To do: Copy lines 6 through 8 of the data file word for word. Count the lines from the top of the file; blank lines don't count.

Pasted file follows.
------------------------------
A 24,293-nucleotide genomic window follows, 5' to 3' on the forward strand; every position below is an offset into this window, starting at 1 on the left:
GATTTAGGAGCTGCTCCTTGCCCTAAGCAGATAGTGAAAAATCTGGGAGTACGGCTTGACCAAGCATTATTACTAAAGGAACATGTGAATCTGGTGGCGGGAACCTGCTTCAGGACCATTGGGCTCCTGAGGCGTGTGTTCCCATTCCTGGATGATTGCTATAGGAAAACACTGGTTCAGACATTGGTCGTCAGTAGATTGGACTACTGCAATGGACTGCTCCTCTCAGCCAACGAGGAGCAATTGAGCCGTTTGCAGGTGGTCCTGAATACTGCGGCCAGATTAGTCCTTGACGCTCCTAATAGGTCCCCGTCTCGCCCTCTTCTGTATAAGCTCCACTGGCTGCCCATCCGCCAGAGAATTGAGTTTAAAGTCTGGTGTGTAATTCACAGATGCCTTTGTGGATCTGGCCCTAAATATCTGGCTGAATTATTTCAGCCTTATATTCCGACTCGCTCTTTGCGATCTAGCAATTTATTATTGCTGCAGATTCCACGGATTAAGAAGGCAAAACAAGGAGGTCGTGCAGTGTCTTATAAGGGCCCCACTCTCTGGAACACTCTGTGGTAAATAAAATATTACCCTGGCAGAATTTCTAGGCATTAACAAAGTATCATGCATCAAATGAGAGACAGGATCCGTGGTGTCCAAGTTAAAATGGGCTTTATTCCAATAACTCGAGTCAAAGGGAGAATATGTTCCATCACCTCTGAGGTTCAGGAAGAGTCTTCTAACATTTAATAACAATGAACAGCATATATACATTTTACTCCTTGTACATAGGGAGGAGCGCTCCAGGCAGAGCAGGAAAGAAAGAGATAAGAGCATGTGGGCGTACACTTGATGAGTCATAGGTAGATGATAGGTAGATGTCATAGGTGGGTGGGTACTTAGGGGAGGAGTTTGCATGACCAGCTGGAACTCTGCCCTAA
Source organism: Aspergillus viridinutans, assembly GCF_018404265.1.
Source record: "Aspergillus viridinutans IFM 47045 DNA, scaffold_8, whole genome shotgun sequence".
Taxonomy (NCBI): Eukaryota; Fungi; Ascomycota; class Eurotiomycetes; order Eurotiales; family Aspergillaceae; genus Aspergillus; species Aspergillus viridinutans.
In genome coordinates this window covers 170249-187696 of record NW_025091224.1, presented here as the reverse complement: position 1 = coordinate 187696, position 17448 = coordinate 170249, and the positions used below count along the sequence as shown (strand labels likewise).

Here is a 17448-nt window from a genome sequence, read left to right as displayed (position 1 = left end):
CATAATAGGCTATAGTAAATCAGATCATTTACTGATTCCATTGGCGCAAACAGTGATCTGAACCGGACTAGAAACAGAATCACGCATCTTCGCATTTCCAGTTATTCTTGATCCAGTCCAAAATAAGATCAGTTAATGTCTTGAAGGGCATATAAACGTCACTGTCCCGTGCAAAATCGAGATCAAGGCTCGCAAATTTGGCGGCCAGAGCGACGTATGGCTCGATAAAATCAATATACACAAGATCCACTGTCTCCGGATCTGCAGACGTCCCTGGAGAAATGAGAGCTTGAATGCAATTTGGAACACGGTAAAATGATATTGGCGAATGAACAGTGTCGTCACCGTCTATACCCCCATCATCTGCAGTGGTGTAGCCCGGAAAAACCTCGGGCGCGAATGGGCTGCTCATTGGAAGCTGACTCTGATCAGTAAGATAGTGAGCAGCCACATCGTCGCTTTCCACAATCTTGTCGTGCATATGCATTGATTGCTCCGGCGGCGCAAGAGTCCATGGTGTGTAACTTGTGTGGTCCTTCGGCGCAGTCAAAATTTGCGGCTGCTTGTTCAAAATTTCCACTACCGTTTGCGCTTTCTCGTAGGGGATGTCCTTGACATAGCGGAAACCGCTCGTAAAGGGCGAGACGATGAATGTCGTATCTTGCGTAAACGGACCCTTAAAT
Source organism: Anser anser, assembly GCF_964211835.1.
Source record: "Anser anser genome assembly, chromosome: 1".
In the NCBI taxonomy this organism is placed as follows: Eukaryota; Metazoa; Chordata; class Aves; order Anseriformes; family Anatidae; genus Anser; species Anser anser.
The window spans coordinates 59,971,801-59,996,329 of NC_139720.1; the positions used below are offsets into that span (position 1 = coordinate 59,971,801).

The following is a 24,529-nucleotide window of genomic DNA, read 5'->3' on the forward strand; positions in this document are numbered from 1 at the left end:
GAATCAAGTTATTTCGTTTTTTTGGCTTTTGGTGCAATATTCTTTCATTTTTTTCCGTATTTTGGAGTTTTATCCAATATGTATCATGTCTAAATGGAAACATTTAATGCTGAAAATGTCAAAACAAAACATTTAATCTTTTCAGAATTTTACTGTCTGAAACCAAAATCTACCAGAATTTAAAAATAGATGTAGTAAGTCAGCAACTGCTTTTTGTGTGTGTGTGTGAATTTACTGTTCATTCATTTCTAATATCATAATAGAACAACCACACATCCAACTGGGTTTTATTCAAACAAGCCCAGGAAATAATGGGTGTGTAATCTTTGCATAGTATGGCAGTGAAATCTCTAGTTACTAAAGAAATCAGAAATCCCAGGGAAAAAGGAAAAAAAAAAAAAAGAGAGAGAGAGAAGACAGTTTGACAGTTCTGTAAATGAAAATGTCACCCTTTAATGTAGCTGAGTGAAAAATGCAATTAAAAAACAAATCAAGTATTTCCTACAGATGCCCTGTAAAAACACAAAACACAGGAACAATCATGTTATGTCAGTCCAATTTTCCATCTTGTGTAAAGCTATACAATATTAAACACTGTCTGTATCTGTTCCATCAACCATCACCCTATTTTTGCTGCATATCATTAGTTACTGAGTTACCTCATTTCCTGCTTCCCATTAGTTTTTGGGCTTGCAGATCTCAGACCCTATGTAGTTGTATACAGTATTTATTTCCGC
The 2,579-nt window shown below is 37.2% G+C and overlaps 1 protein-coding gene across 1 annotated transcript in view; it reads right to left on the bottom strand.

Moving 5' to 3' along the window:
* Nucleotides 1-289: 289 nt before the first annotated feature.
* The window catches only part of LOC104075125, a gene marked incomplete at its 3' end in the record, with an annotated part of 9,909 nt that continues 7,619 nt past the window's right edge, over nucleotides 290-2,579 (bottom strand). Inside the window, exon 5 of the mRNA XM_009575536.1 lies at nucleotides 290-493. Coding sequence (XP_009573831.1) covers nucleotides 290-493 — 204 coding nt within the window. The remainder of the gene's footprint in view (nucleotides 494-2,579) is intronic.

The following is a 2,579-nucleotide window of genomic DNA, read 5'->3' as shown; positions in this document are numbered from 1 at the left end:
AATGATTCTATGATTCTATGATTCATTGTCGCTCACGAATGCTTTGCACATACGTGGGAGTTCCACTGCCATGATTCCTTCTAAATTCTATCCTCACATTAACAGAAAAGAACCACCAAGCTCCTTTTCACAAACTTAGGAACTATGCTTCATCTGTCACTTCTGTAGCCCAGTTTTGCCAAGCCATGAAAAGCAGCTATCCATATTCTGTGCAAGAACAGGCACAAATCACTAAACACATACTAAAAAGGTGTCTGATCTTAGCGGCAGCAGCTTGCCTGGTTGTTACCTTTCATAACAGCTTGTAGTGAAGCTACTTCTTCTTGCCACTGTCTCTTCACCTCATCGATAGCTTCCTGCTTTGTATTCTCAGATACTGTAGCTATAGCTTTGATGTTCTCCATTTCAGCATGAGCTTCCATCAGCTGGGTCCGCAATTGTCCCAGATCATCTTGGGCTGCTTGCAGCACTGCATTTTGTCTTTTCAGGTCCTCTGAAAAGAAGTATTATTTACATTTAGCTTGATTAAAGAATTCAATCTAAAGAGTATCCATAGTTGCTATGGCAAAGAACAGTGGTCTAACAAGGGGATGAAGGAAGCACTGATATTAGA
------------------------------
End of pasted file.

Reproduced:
In genome coordinates this window covers 170249-187696 of record NW_025091224.1, presented here as the reverse complement: position 1 = coordinate 187696, position 17448 = coordinate 170249, and the positions used below count along the sequence as shown (strand labels likewise).

Here is a 17448-nt window from a genome sequence, read left to right as displayed (position 1 = left end):
CATAATAGGCTATAGTAAATCAGATCATTTACTGATTCCATTGGCGCAAACAGTGATCTGAACCGGACTAGAAACAGAATCACGCATCTTCGCATTTCCAGTTATTCTTGATCCAGTCCAAAATAAGATCAGTTAATGTCTTGAAGGGCATATAAACGTCACTGTCCCGTGCAAAATCGAGATCAAGGCTCGCAAATTTGGCGGCCAGAGCGACGTATGGCTCGATAAAATCAATATACACAAGATCCACTGTCTCCGGATCTGCAGACGTCCCTGGAGAAATGAGAGCTTGAATGCAATTTGGAACACGGTAAAATGATATTGGCGAATGAACAGTGTCGTCACCGTCTATACCCCCATCATCTGCAGTGGTGTAGCCCGGAAAAACCTCGGGCGCGAATGGGCTGCTCATTGGAAGCTGACTCTGATCAGTAAGATAGTGAGCAGCCACATCGTCGCTTTCCACAATCTTGTCGTGCATATGCATTGATTGCTCCGGCGGCGCAAGAGTCCATGGTGTGTAACTTGTGTGGTCCTTCGGCGCAGTCAAAATTTGCGGCTGCTTGTTCAAAATTTCCACTACCGTTTGCGCTTTCTCGTAGGGGATGTCCTTGACATAGCGGAAACCGCTCGTAAAGGGCGAGACGATGAATGTCGTATCTTGCGTAAACGGACCCTTAAAT